Early on the morning of the official opening day of the Lagoa Rodrigo de Freitas Olympic racecourse, a light fog shrouded the water and obscured the statue of Christ the Redeemer standing guard with open arms over the hundreds of rowers who traveled the globe to be here.
After months of speculation that Rio would not be ready, construction would not be complete or the water on the course would be unfit to row on, all appears fine. The few glitches that existed have been fixed and in three days, racing will begin.
"It's exciting to be here," said U.S. women's single sculler Gevvie Stone (Newton, Mass.). "Everything has been above people's expectations in terms of how clean the water is, how beautiful it is. The wind is unpredictable, but we're all learning how to deal with that and be flexible because it changes between the start line and the finish line. But, it is an outdoor sport."
This is Stone's second Olympics - she finished seventh in London in 2012 - and some of the unexpected that comes with an event this huge, and this public, she has experienced before. So for her, it's fun to watch the first time athletes as they go through it all.
"It can be overwhelming at first, taking in everything new and being a part of it and trying to soak it all in," she said. "Whether it's standing in line to get a passport stamped, or getting a credential, or being on the plane with a bunch of other Americans and being a part of Team USA with all the other teams - the volleyball players, the rugby players - it can be a big surprise. It's great being here with all the first timers.
"You can see how overwhelmed they can get with how much gear we got, and it is a lot, how much media there is. Having been through it once, it loses the element of surprise. But, it's still incredible."
For Stone and the rest of the U.S. athletes, the business of busing between the athlete village to the course, training and preparing for competition is all becoming routine. They have been here a week now.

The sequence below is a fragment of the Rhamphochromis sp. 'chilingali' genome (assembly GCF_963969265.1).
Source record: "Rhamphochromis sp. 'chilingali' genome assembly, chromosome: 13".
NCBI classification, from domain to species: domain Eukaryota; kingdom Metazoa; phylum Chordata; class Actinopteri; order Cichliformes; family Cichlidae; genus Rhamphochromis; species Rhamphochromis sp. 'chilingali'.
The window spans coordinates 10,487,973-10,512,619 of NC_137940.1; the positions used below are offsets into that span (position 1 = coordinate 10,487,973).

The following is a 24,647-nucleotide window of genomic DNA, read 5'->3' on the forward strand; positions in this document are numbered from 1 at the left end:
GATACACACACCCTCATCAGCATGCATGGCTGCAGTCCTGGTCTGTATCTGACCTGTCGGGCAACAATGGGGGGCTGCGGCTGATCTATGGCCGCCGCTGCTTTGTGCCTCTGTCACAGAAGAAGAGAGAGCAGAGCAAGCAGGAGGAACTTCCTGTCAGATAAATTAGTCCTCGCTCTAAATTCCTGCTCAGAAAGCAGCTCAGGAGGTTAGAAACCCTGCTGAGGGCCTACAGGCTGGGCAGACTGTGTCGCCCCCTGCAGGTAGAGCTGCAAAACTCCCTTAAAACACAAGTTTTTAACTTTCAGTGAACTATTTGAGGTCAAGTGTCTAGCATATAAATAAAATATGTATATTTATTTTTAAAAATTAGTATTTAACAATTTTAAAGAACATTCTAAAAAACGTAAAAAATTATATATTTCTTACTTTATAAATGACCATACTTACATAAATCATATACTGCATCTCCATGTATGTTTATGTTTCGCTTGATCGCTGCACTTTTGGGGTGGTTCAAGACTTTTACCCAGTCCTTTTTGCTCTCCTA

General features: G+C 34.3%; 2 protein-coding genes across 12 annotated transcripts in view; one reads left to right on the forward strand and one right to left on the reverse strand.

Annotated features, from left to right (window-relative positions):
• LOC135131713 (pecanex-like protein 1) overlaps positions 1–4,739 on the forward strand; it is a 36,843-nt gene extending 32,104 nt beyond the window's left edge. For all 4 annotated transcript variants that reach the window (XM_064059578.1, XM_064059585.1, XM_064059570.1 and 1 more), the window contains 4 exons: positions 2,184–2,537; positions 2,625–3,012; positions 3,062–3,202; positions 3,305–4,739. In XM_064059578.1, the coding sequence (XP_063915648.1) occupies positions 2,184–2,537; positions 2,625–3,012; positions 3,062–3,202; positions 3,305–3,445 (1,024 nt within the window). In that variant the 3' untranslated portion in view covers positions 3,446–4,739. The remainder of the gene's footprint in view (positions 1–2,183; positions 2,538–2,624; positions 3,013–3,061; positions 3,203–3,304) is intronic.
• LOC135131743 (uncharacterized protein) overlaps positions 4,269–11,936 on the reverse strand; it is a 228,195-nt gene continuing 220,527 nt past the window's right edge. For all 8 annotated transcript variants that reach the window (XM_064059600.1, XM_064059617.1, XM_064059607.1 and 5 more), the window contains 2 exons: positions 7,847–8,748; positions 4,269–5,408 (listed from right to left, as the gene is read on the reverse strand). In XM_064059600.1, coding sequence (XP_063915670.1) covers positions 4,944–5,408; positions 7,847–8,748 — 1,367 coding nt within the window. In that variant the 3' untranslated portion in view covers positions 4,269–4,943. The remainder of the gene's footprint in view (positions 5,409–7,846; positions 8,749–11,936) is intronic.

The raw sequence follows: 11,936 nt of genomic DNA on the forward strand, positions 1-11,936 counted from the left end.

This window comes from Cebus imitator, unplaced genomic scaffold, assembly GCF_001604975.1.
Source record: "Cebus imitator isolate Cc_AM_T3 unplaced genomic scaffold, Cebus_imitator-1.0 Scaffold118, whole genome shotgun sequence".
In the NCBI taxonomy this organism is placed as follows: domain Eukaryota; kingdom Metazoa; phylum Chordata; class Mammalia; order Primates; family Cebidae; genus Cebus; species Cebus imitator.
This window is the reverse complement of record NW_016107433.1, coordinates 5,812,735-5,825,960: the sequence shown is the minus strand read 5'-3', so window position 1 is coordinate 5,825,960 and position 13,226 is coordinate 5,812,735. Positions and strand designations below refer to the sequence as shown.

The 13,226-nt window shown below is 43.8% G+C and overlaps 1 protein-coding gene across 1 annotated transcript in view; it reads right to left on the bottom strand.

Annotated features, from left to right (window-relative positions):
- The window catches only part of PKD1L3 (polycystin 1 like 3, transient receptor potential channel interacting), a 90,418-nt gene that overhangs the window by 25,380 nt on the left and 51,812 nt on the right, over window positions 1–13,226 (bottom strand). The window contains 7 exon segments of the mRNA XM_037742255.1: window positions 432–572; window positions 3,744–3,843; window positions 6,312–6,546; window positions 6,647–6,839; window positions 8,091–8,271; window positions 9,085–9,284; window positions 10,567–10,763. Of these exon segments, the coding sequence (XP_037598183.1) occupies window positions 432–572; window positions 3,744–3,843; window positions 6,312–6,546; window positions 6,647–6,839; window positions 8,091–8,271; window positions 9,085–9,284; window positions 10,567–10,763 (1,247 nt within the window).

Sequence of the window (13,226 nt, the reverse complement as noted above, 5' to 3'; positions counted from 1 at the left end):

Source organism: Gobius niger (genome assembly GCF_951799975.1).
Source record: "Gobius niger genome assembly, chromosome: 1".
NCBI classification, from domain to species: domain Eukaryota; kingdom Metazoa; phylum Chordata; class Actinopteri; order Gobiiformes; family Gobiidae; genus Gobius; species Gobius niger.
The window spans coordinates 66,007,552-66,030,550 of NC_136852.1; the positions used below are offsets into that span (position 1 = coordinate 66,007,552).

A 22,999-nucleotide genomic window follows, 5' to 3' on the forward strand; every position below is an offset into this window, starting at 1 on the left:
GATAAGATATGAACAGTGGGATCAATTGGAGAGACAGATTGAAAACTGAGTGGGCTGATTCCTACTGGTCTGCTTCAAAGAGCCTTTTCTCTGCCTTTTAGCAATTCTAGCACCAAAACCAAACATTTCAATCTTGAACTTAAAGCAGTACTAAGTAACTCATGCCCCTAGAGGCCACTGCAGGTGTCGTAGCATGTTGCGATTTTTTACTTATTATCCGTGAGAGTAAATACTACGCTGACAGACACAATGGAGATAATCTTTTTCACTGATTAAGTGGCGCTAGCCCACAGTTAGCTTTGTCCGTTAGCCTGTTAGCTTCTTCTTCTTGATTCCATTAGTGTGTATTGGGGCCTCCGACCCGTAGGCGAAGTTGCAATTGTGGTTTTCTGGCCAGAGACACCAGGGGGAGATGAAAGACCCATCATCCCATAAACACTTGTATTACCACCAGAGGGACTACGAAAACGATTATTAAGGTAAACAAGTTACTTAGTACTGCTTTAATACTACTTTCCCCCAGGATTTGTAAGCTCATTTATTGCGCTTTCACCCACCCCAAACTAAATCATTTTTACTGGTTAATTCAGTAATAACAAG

But it takes getting used to. It's different than a world championship. The stage is bigger - by a lot - and while the number of boat classes competing is almost half than a world championship, the city is buzzing with athletes from all the traditional summer sports.
It can be difficult for a city to adjust to the construction and the buildup and the traffic. The rowing venue runs through the middle of one of the busier sections of the city and "traffic snarls" is sometimes an understatement.
But the course is ready. The officials are in place and referees are on the water keeping the athletes safe. The security is plentiful and visible, with both local police and Brazilian soldiers inside and outside the venue in force.
For the backdrop, the venue is lined with mountains in several directions, beaches in another. And through it all, even the traffic, the citizens of Rio appear to be going about their daily routines.
And to help ease the congestion - at least for this week - tomorrow and Friday are holidays in Rio.
"There was already a holiday for Friday because of the opening of the Games, but they decided to have another one for (Thursday)," said truck driver Cesar Weisberg. "People who are not involved in the Games are noticing and are complaining a little because the traffic is getting heavier. But, I think they are going to get accustomed to it because they are going to enjoy the movement and the Games as well.
"And after it is over, the population is going to get a lot of improvements because of the new construction of a lot of different things, for example the subway. They are going to be able to use it after the Games."
Back in the venue, the work was all about rowing for the U.S. team. And they were happy to be at it after preparing and dreaming about it for so long. There may have been some things to get used to, the rooms at the athlete village had a few fixes to be made, but they are all done and everyone is settling in.
"Every event has it's challenges, and this one is no different," said Curtis Jordan, USRowing Director of High Performance. "But, we were expecting those challenges, and we adapted to those challenges. Now having been here almost a week, our athletes have found a grove, they're comfortable and all the things that they need to do their best, they've found and they are going about their business."
"Things have been great here," said Ed "Mix" King (Ironton, Mo.), who is competing in the lightweight men's four. "Everyone is so friendly, and it's such a unique experience and one I am extremely grateful to be a part of.
"It's so different from the world championships and other competitions I've been a part of in the past just because of the sheer number of athletes and different sports. It's incredible, and I'm just trying to soak it all in and at the same time stay focused in our training. I'm looking forward to our competition."